Halloween Event Filming

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    • #43587
      mz_
      Participant

      Camera used: Panasonic GS300

      Every year, Universal Studios in Orlando (Also in Hollywood) holds an event called Halloween Horror Nights. Last year I filmed alot of it just using my stock GS300 and created a DVD. You can see the quickly made trailer and look at other videos to help me out here: http://www.youtube.com/watch?v=9KtJQ0E5cSw

      As you can see, the event starts in the early evening and goes into the early morning (2AM). Things on my wish list to get for this years filming are;

      Hama Hood
      WA Lens
      H-300 Hoodman
      Sony ECM-MS908C

      Lastly, some sort of on camera light. As you can see there are actors outside throughout the event, in very lowlight. I don’t want anything BRIGHT, as it would be very disturbing to others and the actors after there eyes are adjusted to the dark. So what type of light would you sugesst in this sort of situation, judging by the youtube video(s)? I was thinking a Sima LED light, but that still might be too bright, not sure?

      Would the hood be necessary at night, or just during the day? and whats the difference between a square/rectangle hood and a flower hood?

      Since the on-board mic seemed to catch most of the audio fine, what would the advantage of the external mic give me?

      I use the camera in 16:9 mode, is the WA Lens still appropriate?

      Also, I currently have a 37mm-52mm step-up ring, is this good?, or should I goto 55mm? I noticed in some cases, lenses are cheaper at 55mm than 52mm.

      Any other tips and tricks for filming such an event would be great.

      Thanks for any newbie help.

    • #182813
      TomScratch
      Participant

      Hi,

      I watched trailer and "director’s cut."

      Cool event.

      Trailer is a good piece. Well done!

      Director’s cut: Too much camera movement; slo-mo could cover up some of this. Try to get closer in front of the rest of the crowd and maybe steady the camera by being in a crouched position. What’s with the yackity yack yackity yack; who wants to hear you and your friend’s piffle; if I were Donald T, you’d be … (you know).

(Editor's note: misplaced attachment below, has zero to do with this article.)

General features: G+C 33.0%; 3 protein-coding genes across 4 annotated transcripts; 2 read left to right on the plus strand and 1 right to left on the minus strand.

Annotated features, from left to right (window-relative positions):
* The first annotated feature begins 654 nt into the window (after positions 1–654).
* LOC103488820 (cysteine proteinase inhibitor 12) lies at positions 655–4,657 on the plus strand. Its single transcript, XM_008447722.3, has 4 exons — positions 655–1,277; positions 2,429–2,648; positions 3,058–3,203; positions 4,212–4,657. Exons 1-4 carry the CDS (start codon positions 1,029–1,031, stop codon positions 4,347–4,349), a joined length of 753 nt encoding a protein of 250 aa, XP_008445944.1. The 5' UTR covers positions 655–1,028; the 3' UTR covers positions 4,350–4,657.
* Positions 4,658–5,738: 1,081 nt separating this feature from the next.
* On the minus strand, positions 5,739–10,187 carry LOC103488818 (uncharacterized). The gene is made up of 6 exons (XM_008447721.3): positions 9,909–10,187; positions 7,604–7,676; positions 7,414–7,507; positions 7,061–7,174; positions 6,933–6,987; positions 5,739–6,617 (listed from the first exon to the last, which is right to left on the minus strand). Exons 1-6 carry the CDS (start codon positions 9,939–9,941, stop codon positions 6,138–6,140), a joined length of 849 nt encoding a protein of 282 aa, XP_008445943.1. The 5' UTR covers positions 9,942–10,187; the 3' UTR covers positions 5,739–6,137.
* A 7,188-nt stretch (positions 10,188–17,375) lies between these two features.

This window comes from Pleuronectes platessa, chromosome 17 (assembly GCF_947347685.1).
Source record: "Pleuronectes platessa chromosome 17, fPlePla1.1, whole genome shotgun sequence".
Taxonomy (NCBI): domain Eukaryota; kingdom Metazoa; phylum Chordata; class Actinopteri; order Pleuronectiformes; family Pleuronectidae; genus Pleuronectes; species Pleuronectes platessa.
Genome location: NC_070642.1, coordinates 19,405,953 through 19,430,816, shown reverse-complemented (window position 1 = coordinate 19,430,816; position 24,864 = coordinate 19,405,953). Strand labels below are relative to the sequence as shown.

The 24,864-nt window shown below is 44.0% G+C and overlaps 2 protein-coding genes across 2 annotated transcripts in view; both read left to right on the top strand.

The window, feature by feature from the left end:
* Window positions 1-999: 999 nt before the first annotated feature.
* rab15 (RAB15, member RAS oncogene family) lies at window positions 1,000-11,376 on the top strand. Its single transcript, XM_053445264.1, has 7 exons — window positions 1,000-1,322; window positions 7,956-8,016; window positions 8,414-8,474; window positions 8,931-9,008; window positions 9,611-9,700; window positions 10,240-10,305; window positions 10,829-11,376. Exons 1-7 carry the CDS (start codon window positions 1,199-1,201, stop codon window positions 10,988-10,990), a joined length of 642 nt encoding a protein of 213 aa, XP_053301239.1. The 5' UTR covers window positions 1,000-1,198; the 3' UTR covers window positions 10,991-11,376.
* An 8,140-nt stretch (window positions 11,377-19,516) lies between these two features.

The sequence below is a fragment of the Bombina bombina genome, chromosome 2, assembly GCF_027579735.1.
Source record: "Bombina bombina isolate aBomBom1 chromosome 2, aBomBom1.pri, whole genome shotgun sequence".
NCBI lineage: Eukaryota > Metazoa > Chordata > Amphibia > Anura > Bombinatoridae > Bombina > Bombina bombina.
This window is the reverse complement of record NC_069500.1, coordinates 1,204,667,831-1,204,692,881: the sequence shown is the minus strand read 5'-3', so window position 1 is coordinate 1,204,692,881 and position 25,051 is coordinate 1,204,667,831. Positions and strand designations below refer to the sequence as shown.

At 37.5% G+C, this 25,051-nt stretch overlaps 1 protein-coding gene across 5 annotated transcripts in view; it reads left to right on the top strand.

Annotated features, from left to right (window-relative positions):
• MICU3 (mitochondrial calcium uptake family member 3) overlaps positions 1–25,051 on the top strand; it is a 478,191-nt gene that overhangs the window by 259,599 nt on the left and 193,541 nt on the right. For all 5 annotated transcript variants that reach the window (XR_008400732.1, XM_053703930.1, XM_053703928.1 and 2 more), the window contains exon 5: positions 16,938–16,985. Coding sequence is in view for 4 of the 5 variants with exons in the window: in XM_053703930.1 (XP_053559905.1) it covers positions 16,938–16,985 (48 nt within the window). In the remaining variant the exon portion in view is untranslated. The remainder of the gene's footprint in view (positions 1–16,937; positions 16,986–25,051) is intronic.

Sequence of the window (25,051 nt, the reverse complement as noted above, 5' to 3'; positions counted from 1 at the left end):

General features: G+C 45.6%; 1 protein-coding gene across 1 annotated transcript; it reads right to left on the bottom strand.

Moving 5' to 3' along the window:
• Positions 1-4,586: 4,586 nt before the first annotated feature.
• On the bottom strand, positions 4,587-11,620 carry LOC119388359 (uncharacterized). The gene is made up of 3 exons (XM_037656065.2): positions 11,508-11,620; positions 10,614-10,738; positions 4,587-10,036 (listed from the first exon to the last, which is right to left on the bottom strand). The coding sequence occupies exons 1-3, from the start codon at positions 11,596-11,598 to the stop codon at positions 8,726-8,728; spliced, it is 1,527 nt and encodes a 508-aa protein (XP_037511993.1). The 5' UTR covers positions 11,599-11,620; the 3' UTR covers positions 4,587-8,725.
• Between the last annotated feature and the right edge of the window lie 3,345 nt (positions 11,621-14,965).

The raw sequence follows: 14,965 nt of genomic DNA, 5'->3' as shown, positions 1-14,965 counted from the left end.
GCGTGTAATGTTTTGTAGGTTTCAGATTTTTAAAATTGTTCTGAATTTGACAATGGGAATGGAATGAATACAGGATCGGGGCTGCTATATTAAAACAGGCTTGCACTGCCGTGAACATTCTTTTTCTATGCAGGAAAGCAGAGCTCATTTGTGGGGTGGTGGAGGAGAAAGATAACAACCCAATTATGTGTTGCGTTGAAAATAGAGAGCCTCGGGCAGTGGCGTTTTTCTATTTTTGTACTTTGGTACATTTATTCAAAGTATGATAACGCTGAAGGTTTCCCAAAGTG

I think if you brought a light into this situation, you would either be asked to turn it off; or escorted off the premises. It is a Halloween show. The only lights are supposed to be part of the show.

      You would flip if you saw how much better a Sony VX2100 would capture the visuals of this event.

      Don’t know the advantage of 16:9. The upper and lower borders are already dark naturally. You might cut off some interesting action, due to it being dark and not knowing what may be coming next. Consider wide angle with a full screen ratio.

      Have fun on Halloween. I may check this event out; seems like a good excuse to visit family in Orlando. If you see someone who looks like Andy Warhol, that’s me (so everybody sez). }:-)

      REGARDS … TOM 8)

    • #182814
      mz_
      Participant

      Tom Scratch Wrote:

      Hi,
      Director’s cut: Too much camera movement; slo-mo could cover up some of this. Try to get closer in front of the rest of the crowd and maybe steady the camera by being in a crouched position. What’s with the yackity yack yackity yack; who wants to hear you and your friend’s piffle; if I were Donald T, you’d be … (you know).

      I think if you brought a light into this situation, you would either be asked to turn it off; or escorted off the premises. It is a Halloween show. The only lights are supposed to be part of the show.

      You would flip if you saw how much better a Sony VX2100 would capture the visuals of this event.

      Don’t know the advantage of 16:9. The upper and lower borders are already dark naturally. You might cut off some interesting action, due to it being dark and not knowing what may be coming next. Consider wide angle with a full screen ratio.

      Have fun on Halloween. I may check this event out; seems like a good excuse to visit family in Orlando. If you see someone who looks like Andy Warhol, that’s me (so everybody sez). }:-)

      REGARDS … TOM 8)

      The Director’s Cut you watched, wasn’t anything filmed by me. 🙂

      Thanks for the reply, and info. The VX2100 is a nice camera, however WAY out of my price range right now, I filmed the event with a Panasonic GS300 stock, no lenses, filters, shades, etc. That’s why I came here, asking how I could make it ‘better’. Nightshots are very hard without some kind of light, but like you said filming with lights at an event like this wouldn’t be appreciated that much at all.

      More info on HHN can be found at Universal’s official site, halloweenhorrornights.com. If you want info about fan related DVD’s, go to horrornightnightmares.com

    • #182815
      TomScratch
      Participant

      Hi,

      You do good with your current setup.

      Sometimes the trailer is better than the movie. Another example!!!

      REGARDS … TOM 8)

    • #182816
      Anonymous
      Inactive

      mz_:
      One thing you could do to pick up the action without using a light would be a Sony camera with NightShot. It’s got a green tint, but you could always make it black and white, which has the ability to add some creepyness to it.

      I understand there will be certain lighting that you will want in color, and for that you’d just shut off the feature.

      I have owned a couple Sonys with it, and it works great. There is also a NightShot enhancement light you could get that extends the reach of the infared. Wow… I just checked, and it’s down to $39…when I got it, it was $100.
      http://www.bhphotovideo.com/c/product/243845-REG/Sony_HVLIRM_HVL_IRM_Nightshot_Video_Light.html

      Best of luck!

      -Chris

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